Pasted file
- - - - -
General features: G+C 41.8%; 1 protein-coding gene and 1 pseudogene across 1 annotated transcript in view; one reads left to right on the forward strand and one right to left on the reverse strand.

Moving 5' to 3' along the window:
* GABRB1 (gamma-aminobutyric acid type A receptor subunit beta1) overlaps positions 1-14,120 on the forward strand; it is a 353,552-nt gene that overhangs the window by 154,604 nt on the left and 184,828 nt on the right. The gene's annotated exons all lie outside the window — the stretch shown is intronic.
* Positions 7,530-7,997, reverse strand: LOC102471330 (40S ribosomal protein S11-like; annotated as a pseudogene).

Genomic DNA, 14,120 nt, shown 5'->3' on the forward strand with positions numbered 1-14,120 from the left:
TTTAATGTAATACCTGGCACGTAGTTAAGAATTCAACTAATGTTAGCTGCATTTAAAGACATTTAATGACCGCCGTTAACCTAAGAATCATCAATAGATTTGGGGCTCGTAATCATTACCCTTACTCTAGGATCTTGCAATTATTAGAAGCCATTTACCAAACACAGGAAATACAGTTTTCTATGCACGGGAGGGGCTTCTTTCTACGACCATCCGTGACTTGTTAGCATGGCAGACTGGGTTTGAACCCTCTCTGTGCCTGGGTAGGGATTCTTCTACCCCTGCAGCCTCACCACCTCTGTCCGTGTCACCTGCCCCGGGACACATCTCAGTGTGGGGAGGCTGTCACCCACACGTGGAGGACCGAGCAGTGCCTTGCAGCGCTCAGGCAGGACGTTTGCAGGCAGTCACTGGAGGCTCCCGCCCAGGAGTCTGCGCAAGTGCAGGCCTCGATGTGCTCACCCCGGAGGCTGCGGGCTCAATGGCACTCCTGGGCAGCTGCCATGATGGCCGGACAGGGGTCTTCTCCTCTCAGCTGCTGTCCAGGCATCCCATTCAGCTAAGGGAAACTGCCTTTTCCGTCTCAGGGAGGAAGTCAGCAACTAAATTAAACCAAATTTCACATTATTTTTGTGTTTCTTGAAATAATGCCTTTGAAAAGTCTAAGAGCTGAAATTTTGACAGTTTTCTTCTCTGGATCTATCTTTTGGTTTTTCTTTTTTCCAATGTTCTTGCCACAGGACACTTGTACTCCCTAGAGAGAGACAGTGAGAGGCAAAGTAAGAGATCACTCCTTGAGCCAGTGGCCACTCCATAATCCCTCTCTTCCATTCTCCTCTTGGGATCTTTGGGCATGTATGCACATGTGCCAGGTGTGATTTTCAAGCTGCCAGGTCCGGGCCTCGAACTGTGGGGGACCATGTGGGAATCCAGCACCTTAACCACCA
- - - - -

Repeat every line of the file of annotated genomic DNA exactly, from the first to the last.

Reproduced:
General features: G+C 41.8%; 1 protein-coding gene and 1 pseudogene across 1 annotated transcript in view; one reads left to right on the forward strand and one right to left on the reverse strand.

Moving 5' to 3' along the window:
* GABRB1 (gamma-aminobutyric acid type A receptor subunit beta1) overlaps positions 1-14,120 on the forward strand; it is a 353,552-nt gene that overhangs the window by 154,604 nt on the left and 184,828 nt on the right. The gene's annotated exons all lie outside the window — the stretch shown is intronic.
* Positions 7,530-7,997, reverse strand: LOC102471330 (40S ribosomal protein S11-like; annotated as a pseudogene).

Genomic DNA, 14,120 nt, shown 5'->3' on the forward strand with positions numbered 1-14,120 from the left:
TTTAATGTAATACCTGGCACGTAGTTAAGAATTCAACTAATGTTAGCTGCATTTAAAGACATTTAATGACCGCCGTTAACCTAAGAATCATCAATAGATTTGGGGCTCGTAATCATTACCCTTACTCTAGGATCTTGCAATTATTAGAAGCCATTTACCAAACACAGGAAATACAGTTTTCTATGCACGGGAGGGGCTTCTTTCTACGACCATCCGTGACTTGTTAGCATGGCAGACTGGGTTTGAACCCTCTCTGTGCCTGGGTAGGGATTCTTCTACCCCTGCAGCCTCACCACCTCTGTCCGTGTCACCTGCCCCGGGACACATCTCAGTGTGGGGAGGCTGTCACCCACACGTGGAGGACCGAGCAGTGCCTTGCAGCGCTCAGGCAGGACGTTTGCAGGCAGTCACTGGAGGCTCCCGCCCAGGAGTCTGCGCAAGTGCAGGCCTCGATGTGCTCACCCCGGAGGCTGCGGGCTCAATGGCACTCCTGGGCAGCTGCCATGATGGCCGGACAGGGGTCTTCTCCTCTCAGCTGCTGTCCAGGCATCCCATTCAGCTAAGGGAAACTGCCTTTTCCGTCTCAGGGAGGAAGTCAGCAACTAAATTAAACCAAATTTCACATTATTTTTGTGTTTCTTGAAATAATGCCTTTGAAAAGTCTAAGAGCTGAAATTTTGACAGTTTTCTTCTCTGGATCTATCTTTTGGTTTTTCTTTTTTCCAATGTTCTTGCCACAGGACACTTGTACTCCCTAGAGAGAGACAGTGAGAGGCAAAGTAAGAGATCACTCCTTGAGCCAGTGGCCACTCCATAATCCCTCTCTTCCATTCTCCTCTTGGGATCTTTGGGCATGTATGCACATGTGCCAGGTGTGATTTTCAAGCTGCCAGGTCCGGGCCTCGAACTGTGGGGGACCATGTGGGAATCCAGCACCTTAACCACCA